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Author Topic: Anyone have a COMPLETE GPIB (IEEE-488) to USB converter project?  (Read 12324 times)
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solutions
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« on: December 28, 2013, 03:27:27 03:27 »

Ideally NI compatible on Windows 7 and have the drivers to where it can be accessed via a USB com port in the event I put together a quick BASIC routine in future (hey, it's fast and not fussy, so no speeches from C-snobs, please).

Needs to be turn-key and zero development other than fabbing and building the circuit board. I have too many real projects to do anything more than assemble this.

Best off the shelf I've found is close to $200, and eBay pricing on used interfaces is INSANE.

I'd like to do it for $20-$30 in parts. Since I'm worthless  Tongue ,assembly labor is not an issue.

thanks!
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CocaCola
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« Reply #1 on: December 28, 2013, 05:15:52 05:15 »

Can't say if this will suit your needs, and it's in German but Google should translate it well enough...

http://www.ringwelt.de/messgeraete/17-gpib/41-gpib-usb-adapter.html

Or this site

http://www.rudiswiki.de/wiki9/GPIBtoUSB_PIC
« Last Edit: December 28, 2013, 05:18:35 05:18 by CocaCola » Logged
solutions
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« Reply #2 on: December 28, 2013, 06:58:22 06:58 »

Interesting.

See attached for members

I'm guessing $80 in components and the board

EDIT: added another converter that has all the files needed to build one
« Last Edit: December 28, 2013, 09:10:34 09:10 by solutions » Logged
CocaCola
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« Reply #3 on: December 28, 2013, 07:15:29 07:15 »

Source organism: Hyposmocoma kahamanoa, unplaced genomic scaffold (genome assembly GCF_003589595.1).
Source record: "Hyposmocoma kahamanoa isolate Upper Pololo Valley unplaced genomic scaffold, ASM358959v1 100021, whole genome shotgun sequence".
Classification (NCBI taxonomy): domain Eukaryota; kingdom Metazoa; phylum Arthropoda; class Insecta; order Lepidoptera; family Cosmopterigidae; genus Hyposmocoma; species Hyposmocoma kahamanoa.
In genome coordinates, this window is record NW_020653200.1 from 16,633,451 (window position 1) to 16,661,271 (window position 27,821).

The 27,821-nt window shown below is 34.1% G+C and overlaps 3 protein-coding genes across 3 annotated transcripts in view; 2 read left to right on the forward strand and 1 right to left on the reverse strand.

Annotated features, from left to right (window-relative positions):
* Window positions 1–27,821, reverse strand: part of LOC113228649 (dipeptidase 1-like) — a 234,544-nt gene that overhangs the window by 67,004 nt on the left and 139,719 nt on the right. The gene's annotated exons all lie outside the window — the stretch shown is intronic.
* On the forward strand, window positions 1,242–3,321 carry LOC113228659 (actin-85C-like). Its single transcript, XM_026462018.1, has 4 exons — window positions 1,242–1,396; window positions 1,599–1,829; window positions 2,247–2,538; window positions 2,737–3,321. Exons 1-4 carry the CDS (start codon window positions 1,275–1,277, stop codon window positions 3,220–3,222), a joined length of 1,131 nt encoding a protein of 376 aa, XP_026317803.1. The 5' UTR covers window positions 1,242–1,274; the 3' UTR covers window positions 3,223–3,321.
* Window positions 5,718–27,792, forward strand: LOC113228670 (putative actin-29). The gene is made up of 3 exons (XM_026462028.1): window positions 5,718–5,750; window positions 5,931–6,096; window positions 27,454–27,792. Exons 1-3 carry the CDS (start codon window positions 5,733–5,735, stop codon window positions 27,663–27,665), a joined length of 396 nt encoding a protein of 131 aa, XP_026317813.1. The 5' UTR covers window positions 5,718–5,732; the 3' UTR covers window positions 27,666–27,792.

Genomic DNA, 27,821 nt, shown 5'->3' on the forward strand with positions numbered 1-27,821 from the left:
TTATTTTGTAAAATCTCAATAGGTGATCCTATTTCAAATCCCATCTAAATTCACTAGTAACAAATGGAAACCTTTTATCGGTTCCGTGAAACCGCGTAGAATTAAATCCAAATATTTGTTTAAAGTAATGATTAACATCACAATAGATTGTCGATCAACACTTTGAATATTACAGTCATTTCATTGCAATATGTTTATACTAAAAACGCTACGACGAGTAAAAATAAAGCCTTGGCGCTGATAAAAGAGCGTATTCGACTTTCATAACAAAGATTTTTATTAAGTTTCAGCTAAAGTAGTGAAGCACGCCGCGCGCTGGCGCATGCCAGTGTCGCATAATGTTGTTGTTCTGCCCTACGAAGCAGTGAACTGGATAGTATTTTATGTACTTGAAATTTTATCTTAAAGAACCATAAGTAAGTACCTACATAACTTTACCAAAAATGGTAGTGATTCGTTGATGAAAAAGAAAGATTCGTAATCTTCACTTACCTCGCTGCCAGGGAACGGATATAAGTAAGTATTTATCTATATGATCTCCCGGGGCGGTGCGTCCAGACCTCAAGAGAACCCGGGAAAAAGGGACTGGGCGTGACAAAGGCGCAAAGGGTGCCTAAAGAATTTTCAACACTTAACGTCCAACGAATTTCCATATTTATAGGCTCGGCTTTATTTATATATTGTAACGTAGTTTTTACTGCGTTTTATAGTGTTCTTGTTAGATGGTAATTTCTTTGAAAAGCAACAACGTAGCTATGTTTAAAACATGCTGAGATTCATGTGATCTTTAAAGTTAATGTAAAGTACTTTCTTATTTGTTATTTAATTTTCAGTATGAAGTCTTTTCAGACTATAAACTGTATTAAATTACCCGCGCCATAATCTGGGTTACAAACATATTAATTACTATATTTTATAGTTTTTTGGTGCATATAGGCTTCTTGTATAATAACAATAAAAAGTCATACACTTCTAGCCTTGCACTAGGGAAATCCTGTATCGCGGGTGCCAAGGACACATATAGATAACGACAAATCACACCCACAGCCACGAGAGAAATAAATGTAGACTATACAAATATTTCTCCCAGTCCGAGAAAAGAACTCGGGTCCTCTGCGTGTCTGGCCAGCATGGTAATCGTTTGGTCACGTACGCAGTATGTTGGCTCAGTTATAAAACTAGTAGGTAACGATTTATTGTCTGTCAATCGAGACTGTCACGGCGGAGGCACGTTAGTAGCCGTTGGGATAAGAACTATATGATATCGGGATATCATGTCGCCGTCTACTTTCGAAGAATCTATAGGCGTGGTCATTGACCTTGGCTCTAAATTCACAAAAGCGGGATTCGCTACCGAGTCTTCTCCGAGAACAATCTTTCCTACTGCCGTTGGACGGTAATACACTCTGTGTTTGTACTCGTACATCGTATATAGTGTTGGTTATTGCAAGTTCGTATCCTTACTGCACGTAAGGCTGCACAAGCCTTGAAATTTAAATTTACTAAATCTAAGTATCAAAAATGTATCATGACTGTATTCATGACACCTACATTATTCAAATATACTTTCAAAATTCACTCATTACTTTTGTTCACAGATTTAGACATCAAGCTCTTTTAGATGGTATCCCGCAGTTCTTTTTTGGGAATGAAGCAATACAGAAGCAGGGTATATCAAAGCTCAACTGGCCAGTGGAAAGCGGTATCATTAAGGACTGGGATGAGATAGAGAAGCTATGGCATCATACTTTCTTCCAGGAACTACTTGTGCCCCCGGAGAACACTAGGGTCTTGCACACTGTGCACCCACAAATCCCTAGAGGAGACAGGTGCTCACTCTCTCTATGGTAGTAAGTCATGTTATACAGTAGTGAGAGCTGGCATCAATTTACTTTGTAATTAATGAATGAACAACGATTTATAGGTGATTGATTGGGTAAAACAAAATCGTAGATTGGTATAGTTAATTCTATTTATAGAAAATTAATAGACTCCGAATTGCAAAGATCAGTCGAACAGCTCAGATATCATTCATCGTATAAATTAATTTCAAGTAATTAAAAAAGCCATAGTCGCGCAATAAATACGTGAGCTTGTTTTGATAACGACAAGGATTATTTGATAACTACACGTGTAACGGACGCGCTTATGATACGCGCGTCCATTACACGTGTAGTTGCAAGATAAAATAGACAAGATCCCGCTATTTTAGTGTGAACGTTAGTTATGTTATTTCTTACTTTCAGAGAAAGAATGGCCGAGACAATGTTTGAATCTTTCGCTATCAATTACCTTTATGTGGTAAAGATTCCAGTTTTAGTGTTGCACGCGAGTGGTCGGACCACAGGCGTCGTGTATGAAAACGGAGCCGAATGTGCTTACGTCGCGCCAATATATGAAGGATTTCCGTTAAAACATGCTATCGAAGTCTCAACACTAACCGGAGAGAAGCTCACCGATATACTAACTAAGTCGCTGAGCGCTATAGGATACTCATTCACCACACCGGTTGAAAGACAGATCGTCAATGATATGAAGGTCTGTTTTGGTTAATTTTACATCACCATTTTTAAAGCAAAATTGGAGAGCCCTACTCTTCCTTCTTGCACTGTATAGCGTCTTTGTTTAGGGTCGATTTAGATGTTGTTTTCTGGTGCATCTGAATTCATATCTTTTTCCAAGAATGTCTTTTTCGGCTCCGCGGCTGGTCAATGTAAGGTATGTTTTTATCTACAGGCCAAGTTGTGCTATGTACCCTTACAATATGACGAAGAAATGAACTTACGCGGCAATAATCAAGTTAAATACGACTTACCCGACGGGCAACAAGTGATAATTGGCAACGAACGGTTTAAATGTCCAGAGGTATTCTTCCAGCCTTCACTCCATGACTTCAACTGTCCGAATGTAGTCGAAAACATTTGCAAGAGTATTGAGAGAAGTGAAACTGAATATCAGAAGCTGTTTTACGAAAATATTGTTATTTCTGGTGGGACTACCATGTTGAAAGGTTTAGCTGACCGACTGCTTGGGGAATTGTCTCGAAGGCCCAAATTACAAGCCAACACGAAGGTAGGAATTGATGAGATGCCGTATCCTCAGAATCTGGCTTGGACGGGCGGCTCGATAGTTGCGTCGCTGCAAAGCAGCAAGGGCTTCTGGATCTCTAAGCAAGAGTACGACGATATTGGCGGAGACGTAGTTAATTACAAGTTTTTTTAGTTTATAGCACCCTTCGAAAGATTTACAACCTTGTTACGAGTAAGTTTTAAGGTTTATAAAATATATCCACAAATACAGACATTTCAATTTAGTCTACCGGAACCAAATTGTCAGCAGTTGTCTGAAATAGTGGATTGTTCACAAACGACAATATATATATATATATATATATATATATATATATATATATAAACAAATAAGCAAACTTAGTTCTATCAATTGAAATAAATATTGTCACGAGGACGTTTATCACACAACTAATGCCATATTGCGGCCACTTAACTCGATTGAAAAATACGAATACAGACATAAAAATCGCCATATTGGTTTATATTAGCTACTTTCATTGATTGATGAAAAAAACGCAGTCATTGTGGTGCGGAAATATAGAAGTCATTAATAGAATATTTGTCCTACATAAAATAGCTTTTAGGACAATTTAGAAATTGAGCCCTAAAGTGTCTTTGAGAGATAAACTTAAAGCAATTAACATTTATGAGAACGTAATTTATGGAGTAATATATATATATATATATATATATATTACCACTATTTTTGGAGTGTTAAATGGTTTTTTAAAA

Wow they like to sock it too you on the chip and board for that Gee Whiz unit...
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Ichan
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« Reply #4 on: December 28, 2013, 09:37:17 09:37 »

I had no experience with GPIB things, what kind of connector is that? Expensive?

-ichan
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h0nk
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« Reply #5 on: December 28, 2013, 02:26:19 14:26 »

Hi Ichan,

the cheapo version is to use two crimpconnectors (male and female) on both sides of the cable
and a matching ribboncable.

And yes, the normal version is expensive.


Best Regards
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Sideshow Bob
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« Reply #6 on: December 28, 2013, 04:11:32 16:11 »

The one from www.prologix.biz may do the job. But is more of a GPIB to virtual serial converter. Based on a FTDI chip. I used it a few years ago with labview. But it was very basic GPIB commands i used it with. Do not know if it support low level GPIB commands from labview
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solutions
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« Reply #7 on: December 28, 2013, 07:32:50 19:32 »